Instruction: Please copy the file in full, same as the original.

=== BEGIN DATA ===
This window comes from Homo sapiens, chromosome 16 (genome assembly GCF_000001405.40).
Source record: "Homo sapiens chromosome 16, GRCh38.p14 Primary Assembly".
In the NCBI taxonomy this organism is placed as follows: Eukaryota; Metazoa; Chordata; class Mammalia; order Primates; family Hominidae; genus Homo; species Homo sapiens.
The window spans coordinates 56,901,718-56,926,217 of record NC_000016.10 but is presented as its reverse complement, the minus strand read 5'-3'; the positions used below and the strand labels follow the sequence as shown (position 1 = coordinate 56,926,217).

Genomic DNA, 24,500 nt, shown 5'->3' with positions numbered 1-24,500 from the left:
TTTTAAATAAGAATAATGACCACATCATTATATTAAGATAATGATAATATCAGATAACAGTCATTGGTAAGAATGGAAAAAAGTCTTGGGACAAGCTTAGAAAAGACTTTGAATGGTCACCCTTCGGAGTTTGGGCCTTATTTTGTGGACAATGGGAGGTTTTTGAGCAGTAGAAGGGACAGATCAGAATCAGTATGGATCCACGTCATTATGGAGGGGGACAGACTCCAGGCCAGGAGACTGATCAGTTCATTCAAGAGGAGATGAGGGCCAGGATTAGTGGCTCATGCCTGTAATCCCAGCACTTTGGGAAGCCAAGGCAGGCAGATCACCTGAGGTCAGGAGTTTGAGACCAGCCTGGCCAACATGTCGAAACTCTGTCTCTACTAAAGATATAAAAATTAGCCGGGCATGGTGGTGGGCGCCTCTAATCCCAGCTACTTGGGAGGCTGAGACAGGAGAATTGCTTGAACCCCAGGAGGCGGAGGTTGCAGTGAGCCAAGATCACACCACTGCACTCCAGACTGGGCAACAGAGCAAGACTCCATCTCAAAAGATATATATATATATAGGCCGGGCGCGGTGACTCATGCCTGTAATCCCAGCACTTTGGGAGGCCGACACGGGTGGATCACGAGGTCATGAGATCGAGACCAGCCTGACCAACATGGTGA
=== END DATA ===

This window comes from Homo sapiens, chromosome 16 (genome assembly GCF_000001405.40).
Source record: "Homo sapiens chromosome 16, GRCh38.p14 Primary Assembly".
In the NCBI taxonomy this organism is placed as follows: Eukaryota; Metazoa; Chordata; class Mammalia; order Primates; family Hominidae; genus Homo; species Homo sapiens.
The window spans coordinates 56,901,718-56,926,217 of record NC_000016.10 but is presented as its reverse complement, the minus strand read 5'-3'; the positions used below and the strand labels follow the sequence as shown (position 1 = coordinate 56,926,217).

Genomic DNA, 24,500 nt, shown 5'->3' with positions numbered 1-24,500 from the left:
TTTTAAATAAGAATAATGACCACATCATTATATTAAGATAATGATAATATCAGATAACAGTCATTGGTAAGAATGGAAAAAAGTCTTGGGACAAGCTTAGAAAAGACTTTGAATGGTCACCCTTCGGAGTTTGGGCCTTATTTTGTGGACAATGGGAGGTTTTTGAGCAGTAGAAGGGACAGATCAGAATCAGTATGGATCCACGTCATTATGGAGGGGGACAGACTCCAGGCCAGGAGACTGATCAGTTCATTCAAGAGGAGATGAGGGCCAGGATTAGTGGCTCATGCCTGTAATCCCAGCACTTTGGGAAGCCAAGGCAGGCAGATCACCTGAGGTCAGGAGTTTGAGACCAGCCTGGCCAACATGTCGAAACTCTGTCTCTACTAAAGATATAAAAATTAGCCGGGCATGGTGGTGGGCGCCTCTAATCCCAGCTACTTGGGAGGCTGAGACAGGAGAATTGCTTGAACCCCAGGAGGCGGAGGTTGCAGTGAGCCAAGATCACACCACTGCACTCCAGACTGGGCAACAGAGCAAGACTCCATCTCAAAAGATATATATATATATAGGCCGGGCGCGGTGACTCATGCCTGTAATCCCAGCACTTTGGGAGGCCGACACGGGTGGATCACGAGGTCATGAGATCGAGACCAGCCTGACCAACATGGTGA